June 14, 2009
June 14, 2009
June 17, 2009
14.965.1 - 14.965.7
Practitioners as Adjunct Clinical Professors: Their Role in Teaching Real-World Engineering Applications in Design and Construction
In the schools of engineering and technology, it is a common practice to hire adjunct faculty from industry to deliver instruction in select areas of design and construction, such as bridge design, construction contracting, special problems, etc. The reasons are two-fold: One, to avoid hiring full-time tenure-track faculty to comply with the budgetary constraints, and Two, to utilize the expertise of practitioners in specialized courses. Practitioners utilize engineering codes, standards, and specifications on a routine basis, and are well-equipped to transmit this knowledge to the students in an interesting and challenging manner. Practitioners face a variety of problems in their day-to-day practice and are open to sharing them with the students. Students enjoy exposure to real-world problems and feel connected to the profession through the experiences of these practitioners. The author has had the privilege of working with and utilizing adjunct clinical professors from industry in the areas of mechanical and electrical systems of buildings, materials testing, structural design, construction management and project scheduling. This paper cites select case histories, describes areas in which senior level courses in design and construction can be delivered more effectively by adjunct clinical professors. Practitioners, as adjunct clinical professors, bring technical relevance and currency to engineering curriculums, and students benefit from their experiences. In addition, participation of adjunct clinical professors opens up opportunities for students in gaining internships, field trips to projects, and professional networking. This paper also raises issues related to remuneration of adjunct faculty to insure a balanced approach to hiring of adjunct faculty.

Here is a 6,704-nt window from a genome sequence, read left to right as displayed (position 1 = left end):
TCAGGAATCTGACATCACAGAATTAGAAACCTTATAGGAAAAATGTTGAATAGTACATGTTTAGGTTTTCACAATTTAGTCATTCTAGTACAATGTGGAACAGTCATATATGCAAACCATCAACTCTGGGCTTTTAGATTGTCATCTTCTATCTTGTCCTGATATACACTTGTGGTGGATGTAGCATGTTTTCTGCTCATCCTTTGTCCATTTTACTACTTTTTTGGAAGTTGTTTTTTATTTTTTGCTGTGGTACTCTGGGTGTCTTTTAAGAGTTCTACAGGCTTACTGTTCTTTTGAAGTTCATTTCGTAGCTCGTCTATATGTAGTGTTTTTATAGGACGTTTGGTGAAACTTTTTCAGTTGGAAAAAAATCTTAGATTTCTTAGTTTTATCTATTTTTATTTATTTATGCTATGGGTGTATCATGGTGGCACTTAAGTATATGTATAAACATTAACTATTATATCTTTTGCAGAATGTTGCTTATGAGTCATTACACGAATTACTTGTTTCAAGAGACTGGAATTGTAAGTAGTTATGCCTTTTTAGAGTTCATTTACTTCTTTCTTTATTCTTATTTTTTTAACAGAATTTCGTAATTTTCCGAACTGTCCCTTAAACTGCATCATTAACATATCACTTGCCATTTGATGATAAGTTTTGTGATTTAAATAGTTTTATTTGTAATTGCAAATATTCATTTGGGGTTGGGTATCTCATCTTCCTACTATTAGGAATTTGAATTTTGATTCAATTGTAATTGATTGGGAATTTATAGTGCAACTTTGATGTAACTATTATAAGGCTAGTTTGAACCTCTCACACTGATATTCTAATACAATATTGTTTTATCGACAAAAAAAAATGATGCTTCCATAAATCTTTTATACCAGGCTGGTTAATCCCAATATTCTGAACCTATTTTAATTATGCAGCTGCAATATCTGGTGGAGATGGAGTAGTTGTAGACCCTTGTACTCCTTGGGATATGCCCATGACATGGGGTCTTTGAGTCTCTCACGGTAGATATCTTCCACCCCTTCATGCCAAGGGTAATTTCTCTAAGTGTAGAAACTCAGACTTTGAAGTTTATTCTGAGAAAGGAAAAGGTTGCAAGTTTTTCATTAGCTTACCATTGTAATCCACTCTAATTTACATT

The reasons for hiring adjunct faculty in higher education circles, whether part-time, or full-time (non-tenure track), are two-fold: One, to avoid hiring full-time tenure-track faculty to comply with the budgetary constraints, and Two, to utilize the expertise of practitioners to enhance instruction in courses related to engineering design and construction. This practice is quite common in two-year and four-year colleges. This practice is also prevalent in research universities. Generally speaking, in undergraduate institutions, the practice of hiring part-time faculty is more to substitute for, or replace full-time faculty, or to add additional sections in a particular course. In specialized areas, sometimes departments seek out qualified individuals from industry to bring the specialized expertise because of non-familiarity of full-time faculty with the current practices in the field. In that context, part-time faculty, who are full-time practitioners, are hired as Adjunct Faculty in the role of Clinical Professors. This paper addresses the key role the Part-Time Adjunct Clinical Professors play in helping departments stay current on the practice side of the fields in engineering design and construction. Some case studies are cited where part-time clinical faculty have not only done a remarkable job in instruction but have added value to the department by opening up doors to students in gaining internships, field trips to projects, and professional networking. The paper also addresses issues related to remuneration of adjunct faculty.
Varma, V. (2009, June), Practitioners As Adjunct Clinical Professors: Their Role In Teaching Real World Engineering Applications In Design And Construction Paper presented at 2009 Annual Conference & Exposition, Austin, Texas. 10.18260/1-2--4676
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